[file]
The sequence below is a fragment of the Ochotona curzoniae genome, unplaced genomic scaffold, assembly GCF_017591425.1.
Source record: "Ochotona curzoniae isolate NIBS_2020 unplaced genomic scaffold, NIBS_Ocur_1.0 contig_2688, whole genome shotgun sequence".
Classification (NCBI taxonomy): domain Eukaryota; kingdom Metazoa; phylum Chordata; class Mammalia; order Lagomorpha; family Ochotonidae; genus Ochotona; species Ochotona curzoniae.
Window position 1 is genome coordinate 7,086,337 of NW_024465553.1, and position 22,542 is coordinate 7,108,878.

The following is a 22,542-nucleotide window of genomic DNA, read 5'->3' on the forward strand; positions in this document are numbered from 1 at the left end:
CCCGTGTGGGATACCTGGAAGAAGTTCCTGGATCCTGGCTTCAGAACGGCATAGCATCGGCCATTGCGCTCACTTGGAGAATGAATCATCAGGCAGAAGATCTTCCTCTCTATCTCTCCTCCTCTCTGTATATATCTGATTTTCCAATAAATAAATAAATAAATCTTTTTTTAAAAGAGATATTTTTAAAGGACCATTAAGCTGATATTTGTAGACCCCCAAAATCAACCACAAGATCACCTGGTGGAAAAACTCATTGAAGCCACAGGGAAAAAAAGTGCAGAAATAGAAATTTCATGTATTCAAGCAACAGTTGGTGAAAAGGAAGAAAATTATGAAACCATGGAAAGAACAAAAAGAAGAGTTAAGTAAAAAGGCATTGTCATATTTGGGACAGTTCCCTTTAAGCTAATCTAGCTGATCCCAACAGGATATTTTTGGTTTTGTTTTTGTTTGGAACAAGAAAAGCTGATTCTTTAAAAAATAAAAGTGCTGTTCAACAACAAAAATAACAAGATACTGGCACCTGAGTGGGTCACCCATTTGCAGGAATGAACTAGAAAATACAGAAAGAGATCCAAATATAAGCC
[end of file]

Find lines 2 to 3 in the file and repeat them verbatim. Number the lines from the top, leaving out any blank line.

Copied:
Source record: "Ochotona curzoniae isolate NIBS_2020 unplaced genomic scaffold, NIBS_Ocur_1.0 contig_2688, whole genome shotgun sequence".
Classification (NCBI taxonomy): domain Eukaryota; kingdom Metazoa; phylum Chordata; class Mammalia; order Lagomorpha; family Ochotonidae; genus Ochotona; species Ochotona curzoniae.